By CHANTAL COOKE
It all started with an invitation to tea. And although the tea itself was quite ordinary – the location, and situation, was far from normal.
When Tom Rossi of Benbecula Freedive and Fitness offered to take me snorkelling in one of the lochs on the Uists, I was far from keen… it would be freezing cold, surely?! But then he uttered the fatal words; ‘we’ll stop off, sit on a rock in the middle of the loch, and have a nice hot cup of tea’ – well, I was in. I have always been a sucker for a cuppa.
And so it was that I found myself snorkelling at Loch Skipport on South Uist. The Western Isles of Scotland can be a tad chilly, even in the middle of summer, so Tom spent plenty of time getting me kitted out in a couple of wetsuits to make sure I would be warm. And, I can confirm, I was toasty warm. I was worried that as I lowered myself into the kelp by the ruined pier I would feel the icy water engulf me. Not so. As I pushed my face into the depths I got a quick sense of just how cold the water actually was – my lips felt as though they’d freeze – but within seconds the feeling dispersed.
Snorkelling in the Western Isles isn’t that ‘in a fish tank with colourful fish’ type snorkelling – this is proper adventure snorkelling, with thick kelp to push through, and ephemeral jelly fish swimming past. You feel as though you are in an extreme environment as you tackle abandoned fishing lines and lobster pots. Swimming round the ruined pier is especially fascinating as there is plenty of wildlife to see; velvet crabs, starfish (from tiny to huge!), small fish glinting silver in the light, and prickly pink sea urchins. At one point an otter rushed past us as we disturbed him feeding on shellfish.
The water appears greeny-yellow as you let the current carry you along the rocky shoreline. Large strands of seaweed loom into view like an enchanted forest, and occasional shafts of sunlight beam down into the depths. Periodically Tom would dive down and reappear with an interesting object – some natural, some manmade – to show me.
Eventually we pushed or way through the forest of seaweed and scrambled ashore, looking completely ridiculous in our thick wetsuits and huge fins – perfectly suited for the water, not so ideal for the land. But the struggle was worth it; it was time for tea.
From his backpack (yes, he snorkels and freedives with a backpack!) Tom pulled a flask and some Twix fingers ‘In my experience Twix are the most waterproof’ he explained. Not something I had ever considered before! We sat on the rock, looking out across the water as cormorants and a lone heron flew by, and sipped our hot tea and munched on (perfectly dry) Twix bars. This was certainly one of the more unusual locations for a cup of tea – and believe me, I have drunk tea in many strange places!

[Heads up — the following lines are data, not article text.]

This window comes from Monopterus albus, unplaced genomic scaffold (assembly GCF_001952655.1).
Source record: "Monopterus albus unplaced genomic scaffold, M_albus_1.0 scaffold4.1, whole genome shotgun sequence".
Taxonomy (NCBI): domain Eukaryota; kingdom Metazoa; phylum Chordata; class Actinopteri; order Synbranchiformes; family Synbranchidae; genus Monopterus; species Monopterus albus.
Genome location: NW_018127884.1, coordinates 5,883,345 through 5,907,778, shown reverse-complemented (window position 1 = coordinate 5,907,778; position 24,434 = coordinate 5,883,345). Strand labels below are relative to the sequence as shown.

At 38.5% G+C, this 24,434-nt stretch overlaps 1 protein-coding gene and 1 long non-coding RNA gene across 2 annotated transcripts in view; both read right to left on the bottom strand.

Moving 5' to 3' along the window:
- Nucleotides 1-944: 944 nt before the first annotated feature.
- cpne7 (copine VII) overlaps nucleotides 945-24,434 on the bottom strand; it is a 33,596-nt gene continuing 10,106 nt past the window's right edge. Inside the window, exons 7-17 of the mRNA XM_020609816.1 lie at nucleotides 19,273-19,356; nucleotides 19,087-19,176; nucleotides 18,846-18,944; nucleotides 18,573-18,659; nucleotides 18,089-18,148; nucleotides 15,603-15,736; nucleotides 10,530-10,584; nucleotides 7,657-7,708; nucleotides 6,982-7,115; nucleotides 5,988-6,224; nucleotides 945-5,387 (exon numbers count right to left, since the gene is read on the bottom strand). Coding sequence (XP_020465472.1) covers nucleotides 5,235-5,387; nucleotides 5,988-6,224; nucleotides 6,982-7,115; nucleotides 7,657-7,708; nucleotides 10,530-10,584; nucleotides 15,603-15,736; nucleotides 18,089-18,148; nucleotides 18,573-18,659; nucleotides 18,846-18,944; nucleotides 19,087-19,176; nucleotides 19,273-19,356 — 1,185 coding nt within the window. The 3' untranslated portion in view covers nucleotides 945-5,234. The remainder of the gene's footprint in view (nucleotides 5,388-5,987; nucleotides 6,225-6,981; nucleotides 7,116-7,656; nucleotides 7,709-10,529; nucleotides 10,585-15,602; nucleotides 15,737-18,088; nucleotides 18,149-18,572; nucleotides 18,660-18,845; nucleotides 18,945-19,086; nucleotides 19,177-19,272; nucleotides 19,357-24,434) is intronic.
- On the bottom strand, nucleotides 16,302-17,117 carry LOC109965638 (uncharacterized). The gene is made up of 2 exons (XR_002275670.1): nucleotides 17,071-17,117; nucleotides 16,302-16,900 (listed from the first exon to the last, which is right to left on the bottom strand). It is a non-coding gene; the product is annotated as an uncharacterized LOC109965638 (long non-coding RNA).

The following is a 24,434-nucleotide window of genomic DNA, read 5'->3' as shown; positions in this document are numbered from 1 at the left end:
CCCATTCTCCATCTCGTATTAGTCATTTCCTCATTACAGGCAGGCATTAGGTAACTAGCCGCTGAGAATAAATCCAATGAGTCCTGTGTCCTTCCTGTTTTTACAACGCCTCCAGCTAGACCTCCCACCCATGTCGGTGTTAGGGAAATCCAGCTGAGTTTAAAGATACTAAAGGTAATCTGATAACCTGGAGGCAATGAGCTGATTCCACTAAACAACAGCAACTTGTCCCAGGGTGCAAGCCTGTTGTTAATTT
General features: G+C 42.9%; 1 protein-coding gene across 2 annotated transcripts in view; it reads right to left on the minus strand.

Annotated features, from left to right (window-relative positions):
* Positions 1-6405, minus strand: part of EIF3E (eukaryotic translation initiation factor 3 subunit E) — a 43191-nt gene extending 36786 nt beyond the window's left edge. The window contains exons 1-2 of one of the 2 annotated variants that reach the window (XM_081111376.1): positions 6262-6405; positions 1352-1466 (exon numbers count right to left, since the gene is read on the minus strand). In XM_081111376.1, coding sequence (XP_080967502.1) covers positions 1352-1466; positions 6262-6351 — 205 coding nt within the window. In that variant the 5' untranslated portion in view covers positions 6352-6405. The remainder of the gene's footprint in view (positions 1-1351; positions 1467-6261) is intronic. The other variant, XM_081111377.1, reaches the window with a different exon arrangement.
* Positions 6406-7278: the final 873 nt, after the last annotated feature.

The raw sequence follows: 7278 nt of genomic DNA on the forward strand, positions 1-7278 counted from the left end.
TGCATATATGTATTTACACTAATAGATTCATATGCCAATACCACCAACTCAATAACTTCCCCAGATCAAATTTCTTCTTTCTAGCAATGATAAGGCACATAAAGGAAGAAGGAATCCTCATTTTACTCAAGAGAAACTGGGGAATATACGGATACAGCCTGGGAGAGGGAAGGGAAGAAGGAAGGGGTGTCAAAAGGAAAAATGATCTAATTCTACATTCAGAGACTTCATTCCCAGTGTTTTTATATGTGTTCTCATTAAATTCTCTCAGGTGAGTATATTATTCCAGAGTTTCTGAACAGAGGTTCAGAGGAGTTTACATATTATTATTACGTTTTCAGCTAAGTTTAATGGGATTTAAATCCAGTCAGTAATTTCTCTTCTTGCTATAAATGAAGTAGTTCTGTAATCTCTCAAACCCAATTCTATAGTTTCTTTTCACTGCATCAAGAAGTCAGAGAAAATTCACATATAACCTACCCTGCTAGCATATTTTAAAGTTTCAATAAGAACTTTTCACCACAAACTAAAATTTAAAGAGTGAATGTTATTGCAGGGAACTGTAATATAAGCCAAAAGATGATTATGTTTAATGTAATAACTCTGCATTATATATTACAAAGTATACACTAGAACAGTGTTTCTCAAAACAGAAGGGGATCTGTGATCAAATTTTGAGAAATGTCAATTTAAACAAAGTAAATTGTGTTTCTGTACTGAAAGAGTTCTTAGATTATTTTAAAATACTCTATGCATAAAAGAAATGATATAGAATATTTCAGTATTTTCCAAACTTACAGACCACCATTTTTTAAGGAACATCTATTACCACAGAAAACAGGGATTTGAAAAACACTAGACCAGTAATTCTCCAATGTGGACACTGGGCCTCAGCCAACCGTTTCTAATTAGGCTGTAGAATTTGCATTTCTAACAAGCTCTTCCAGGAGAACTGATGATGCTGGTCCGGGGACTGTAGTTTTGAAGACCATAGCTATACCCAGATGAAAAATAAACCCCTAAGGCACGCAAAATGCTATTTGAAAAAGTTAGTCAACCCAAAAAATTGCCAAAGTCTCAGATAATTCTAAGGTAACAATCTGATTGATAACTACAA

Then we shuffled across the rock and slipped, mermaid-like, back into the water as we headed back past the pier, round a small headland and to our final stop – a small slipway used by local fisherman today, and the kelp industry over a century ago.
We’d been in the water over three hours, I was still warm, but will admit to being very tired. I swam up the slipway and crashed out in a heap in the shallows, exhausted but grinning from ear to ear. We pulled off our fins and masks, and started the short walk back to Tom’s van, where another cup of hot tea and some sandwiches were waiting.
And to round off a great day – Tom had brought a few carrots so we could feed the wild ponies on our way back – they are short, rugged and very cute, and with a little encouragement will poke their heads through the car window to munch on the offered carrots.
Whether you’re a seasoned freediver, or a beginner snorkeller, the Uists offer an experience very different from almost anywhere else. And as the islands are so full of lochs – big and small – ignoring what they have to offer would be like visiting Vienna and ignoring the coffee houses and delicious cakes. Daft.
So if you’re holidaying in the Outer Hebrides, make sure you spend a day with Tom snorkelling in one of the lochs or along the coast.
This blog was posted using www.tepwireless.com – portable WiFi for smartphones, tablets and laptops.
About the Author:
Chantal Cooke is an award winning journalist and broadcaster with a passion for the planet. In 2002 she co-founded the award winning radio station PASSION for the PLANET and in 2009 Chantal was awarded London Leader in Sustainability status. Chantal also runs a successful communications agency – Panpathic Communications.